Aisle and Isle
When I came across this use of the word isle on a parenting site, I couldn’t help wondering how common the error might be:
…many people share beliefs from one end of the isle, and some from the other.
The context was an item about teaching children about differing political views without prejudicing them against “right” or “left.” The writer’s use of the word “isle” refers to the seating arrangements in the U.S. in which national representatives and senators sit according to party affiliation.
In the U. S. House of Representatives, members of the Democratic Party sit to the Speaker’s right and members of the Republican Party sit to the Speaker’s left. A wide central aisle divides the well of the House.
In the U. S. Senate, Democratic senators sit to the presiding officer’s right, and Republican senators sit to the presiding officer’s left. Metaphorically speaking, one’s political opinions can be said to belong to “one side of the aisle” or the other.
A Google search for “one side of the isle” brought up nearly seven million hits. Many of them were used in reference to small islands, like the Isle of Man, but a dismaying number of links led to texts in which isle occurred in a context that called for aisle.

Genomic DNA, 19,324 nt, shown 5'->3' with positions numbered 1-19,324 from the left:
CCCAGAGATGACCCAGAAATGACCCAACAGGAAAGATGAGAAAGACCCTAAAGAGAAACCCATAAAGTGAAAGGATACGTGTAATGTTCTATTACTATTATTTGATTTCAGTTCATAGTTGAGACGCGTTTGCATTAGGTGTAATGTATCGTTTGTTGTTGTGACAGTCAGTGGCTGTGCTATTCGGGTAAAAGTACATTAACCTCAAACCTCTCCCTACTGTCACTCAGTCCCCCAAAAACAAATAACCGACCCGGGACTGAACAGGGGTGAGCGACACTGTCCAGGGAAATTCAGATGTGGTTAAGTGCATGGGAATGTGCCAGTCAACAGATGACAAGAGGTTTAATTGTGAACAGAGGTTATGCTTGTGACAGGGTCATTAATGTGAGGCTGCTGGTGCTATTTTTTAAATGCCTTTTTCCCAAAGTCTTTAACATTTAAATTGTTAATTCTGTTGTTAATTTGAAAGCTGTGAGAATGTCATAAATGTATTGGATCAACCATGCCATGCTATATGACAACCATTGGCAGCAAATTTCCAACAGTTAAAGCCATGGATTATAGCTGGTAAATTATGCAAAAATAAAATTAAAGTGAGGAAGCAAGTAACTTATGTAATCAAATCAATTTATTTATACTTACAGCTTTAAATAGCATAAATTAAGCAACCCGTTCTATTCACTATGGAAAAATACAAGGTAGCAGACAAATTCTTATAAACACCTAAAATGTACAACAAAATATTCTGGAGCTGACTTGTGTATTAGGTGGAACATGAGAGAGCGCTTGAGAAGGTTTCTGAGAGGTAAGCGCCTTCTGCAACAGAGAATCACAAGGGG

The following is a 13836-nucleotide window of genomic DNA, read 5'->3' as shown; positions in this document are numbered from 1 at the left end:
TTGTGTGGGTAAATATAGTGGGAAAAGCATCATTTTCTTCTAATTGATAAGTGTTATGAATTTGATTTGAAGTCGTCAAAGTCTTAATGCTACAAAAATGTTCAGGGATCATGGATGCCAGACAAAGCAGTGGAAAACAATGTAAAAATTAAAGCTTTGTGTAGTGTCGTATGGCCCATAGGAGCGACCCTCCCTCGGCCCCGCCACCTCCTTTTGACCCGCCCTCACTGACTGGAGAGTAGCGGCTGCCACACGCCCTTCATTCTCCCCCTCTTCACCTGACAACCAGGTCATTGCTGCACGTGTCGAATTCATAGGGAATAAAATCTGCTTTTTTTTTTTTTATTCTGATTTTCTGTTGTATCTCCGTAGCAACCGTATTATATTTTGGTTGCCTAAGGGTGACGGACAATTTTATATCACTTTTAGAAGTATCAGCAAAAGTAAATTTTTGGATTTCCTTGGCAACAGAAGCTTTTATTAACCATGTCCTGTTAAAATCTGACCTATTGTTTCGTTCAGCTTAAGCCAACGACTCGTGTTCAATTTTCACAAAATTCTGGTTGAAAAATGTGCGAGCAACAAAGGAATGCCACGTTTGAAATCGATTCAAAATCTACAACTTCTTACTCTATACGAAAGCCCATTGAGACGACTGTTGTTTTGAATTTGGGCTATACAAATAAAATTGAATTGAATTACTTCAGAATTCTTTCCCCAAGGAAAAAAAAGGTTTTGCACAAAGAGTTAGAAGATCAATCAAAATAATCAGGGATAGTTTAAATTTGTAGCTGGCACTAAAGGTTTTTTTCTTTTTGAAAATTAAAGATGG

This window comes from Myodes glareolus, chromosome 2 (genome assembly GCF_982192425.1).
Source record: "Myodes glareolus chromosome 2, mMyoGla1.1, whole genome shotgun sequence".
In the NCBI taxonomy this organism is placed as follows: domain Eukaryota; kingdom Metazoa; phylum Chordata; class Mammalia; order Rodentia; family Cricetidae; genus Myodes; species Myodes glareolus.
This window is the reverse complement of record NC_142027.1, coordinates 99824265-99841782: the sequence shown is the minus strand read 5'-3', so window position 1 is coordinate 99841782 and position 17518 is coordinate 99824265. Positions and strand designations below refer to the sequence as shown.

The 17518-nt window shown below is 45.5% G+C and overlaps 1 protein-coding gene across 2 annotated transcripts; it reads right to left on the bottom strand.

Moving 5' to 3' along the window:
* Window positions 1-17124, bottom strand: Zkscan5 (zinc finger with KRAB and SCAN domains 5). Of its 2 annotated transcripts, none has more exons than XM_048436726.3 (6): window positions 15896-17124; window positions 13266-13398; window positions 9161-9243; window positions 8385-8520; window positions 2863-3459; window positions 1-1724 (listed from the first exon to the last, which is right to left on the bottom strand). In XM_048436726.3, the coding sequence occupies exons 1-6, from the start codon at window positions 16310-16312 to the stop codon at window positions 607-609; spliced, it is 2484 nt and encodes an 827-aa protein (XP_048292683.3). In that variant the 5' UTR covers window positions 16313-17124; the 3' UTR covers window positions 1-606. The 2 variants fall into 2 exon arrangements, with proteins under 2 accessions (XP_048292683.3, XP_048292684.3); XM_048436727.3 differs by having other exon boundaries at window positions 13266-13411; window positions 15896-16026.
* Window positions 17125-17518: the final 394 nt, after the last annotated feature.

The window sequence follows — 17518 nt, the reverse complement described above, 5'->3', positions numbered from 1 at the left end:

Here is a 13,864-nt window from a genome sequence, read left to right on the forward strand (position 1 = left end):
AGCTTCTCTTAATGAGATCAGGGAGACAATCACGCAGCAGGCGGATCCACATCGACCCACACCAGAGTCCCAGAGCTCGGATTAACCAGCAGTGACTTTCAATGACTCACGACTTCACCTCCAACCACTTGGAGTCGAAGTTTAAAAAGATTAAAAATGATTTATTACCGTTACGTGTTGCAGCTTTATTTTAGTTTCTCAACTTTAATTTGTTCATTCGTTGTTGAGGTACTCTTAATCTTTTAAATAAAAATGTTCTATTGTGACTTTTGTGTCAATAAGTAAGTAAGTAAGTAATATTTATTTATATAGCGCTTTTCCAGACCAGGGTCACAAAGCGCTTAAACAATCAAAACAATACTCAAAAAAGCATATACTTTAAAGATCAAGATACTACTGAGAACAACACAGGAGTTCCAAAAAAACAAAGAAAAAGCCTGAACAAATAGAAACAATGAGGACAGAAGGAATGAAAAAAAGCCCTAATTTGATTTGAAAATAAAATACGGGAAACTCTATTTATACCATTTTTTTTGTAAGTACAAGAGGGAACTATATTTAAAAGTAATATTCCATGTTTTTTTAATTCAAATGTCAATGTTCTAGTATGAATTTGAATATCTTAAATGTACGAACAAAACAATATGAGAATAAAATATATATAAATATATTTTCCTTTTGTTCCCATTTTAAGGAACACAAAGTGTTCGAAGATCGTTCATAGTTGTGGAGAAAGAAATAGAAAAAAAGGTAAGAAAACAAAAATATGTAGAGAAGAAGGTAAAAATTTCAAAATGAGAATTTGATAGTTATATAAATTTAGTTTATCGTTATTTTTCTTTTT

Many were being used in a political context:
In the political space there are tons of examples that highlight this issue and they are often controversial. As I said they don’t reside on one side of the isle.
Shy of a few misguided Republicans I think the blame for this debacle will lie 99% with one side of the isle.
Where does each side of the isle stand on foreign aid?
Other examples occurred in literal contexts in which the meaning was “passageway between seats or shelves” and not “small island or island-like structure”:
If you are in a supermarket stand in the middle of the isle and stare at the products on one side of the isle… (leadership training exercise)
This [Amtrak] car offers what we call 2 & 1 seating, where there are two seat [sic] on one side of the isle and one seat on the other side.
Perhaps, the most memorable scene of perplexing symbolism follows Alice, with a shovel against her shoulder, and Luc through the toy isle of a supermarket. On one side of the isle, Alice is staring at Barbie dolls… (movie review)
A little boy was part of his aunt’s wedding party. As he was coming down the isle during the ceremony… (lead-in to a joke in which “isle” is used for “aisle” four times in six sentences)
Isle derives from Latin insula, “island.” When it came into English in the late 13th century, the word was spelled ile. Aisle derives from a word meaning “wing.” (Old French ele, Modern French aile.) The s was “restored” to the English word ile in the late 1500s. By then, ile and ele/aile had become confused, “perhaps from a notion of a “detached” part of a church” (Online Etymology Dictionary), so an s found its way into aisle to match isle.
Both aisle and isle are pronounced [īl].
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